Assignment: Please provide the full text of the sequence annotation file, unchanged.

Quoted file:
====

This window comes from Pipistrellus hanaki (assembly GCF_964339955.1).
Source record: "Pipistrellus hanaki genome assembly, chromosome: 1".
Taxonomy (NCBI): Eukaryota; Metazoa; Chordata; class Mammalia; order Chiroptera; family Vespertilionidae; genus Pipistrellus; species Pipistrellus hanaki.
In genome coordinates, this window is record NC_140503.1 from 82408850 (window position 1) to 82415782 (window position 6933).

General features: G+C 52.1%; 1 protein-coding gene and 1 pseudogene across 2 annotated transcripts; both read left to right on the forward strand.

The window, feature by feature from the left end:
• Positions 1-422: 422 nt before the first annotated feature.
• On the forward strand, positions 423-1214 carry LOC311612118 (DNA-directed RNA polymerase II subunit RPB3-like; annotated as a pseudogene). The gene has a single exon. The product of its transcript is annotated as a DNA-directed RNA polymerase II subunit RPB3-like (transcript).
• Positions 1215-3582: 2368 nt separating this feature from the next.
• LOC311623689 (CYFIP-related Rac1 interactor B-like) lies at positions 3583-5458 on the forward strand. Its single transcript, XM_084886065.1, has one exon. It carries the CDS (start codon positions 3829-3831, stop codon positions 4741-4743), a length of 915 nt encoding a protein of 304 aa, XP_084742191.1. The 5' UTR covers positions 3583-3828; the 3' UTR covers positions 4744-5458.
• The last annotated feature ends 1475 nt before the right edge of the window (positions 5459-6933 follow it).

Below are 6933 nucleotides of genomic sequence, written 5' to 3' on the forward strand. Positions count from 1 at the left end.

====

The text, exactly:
This window comes from Pipistrellus hanaki (assembly GCF_964339955.1).
Source record: "Pipistrellus hanaki genome assembly, chromosome: 1".
Taxonomy (NCBI): Eukaryota; Metazoa; Chordata; class Mammalia; order Chiroptera; family Vespertilionidae; genus Pipistrellus; species Pipistrellus hanaki.
In genome coordinates, this window is record NC_140503.1 from 82408850 (window position 1) to 82415782 (window position 6933).

General features: G+C 52.1%; 1 protein-coding gene and 1 pseudogene across 2 annotated transcripts; both read left to right on the forward strand.

The window, feature by feature from the left end:
• Positions 1-422: 422 nt before the first annotated feature.
• On the forward strand, positions 423-1214 carry LOC311612118 (DNA-directed RNA polymerase II subunit RPB3-like; annotated as a pseudogene). The gene has a single exon. The product of its transcript is annotated as a DNA-directed RNA polymerase II subunit RPB3-like (transcript).
• Positions 1215-3582: 2368 nt separating this feature from the next.
• LOC311623689 (CYFIP-related Rac1 interactor B-like) lies at positions 3583-5458 on the forward strand. Its single transcript, XM_084886065.1, has one exon. It carries the CDS (start codon positions 3829-3831, stop codon positions 4741-4743), a length of 915 nt encoding a protein of 304 aa, XP_084742191.1. The 5' UTR covers positions 3583-3828; the 3' UTR covers positions 4744-5458.
• The last annotated feature ends 1475 nt before the right edge of the window (positions 5459-6933 follow it).

Below are 6933 nucleotides of genomic sequence, written 5' to 3' on the forward strand. Positions count from 1 at the left end.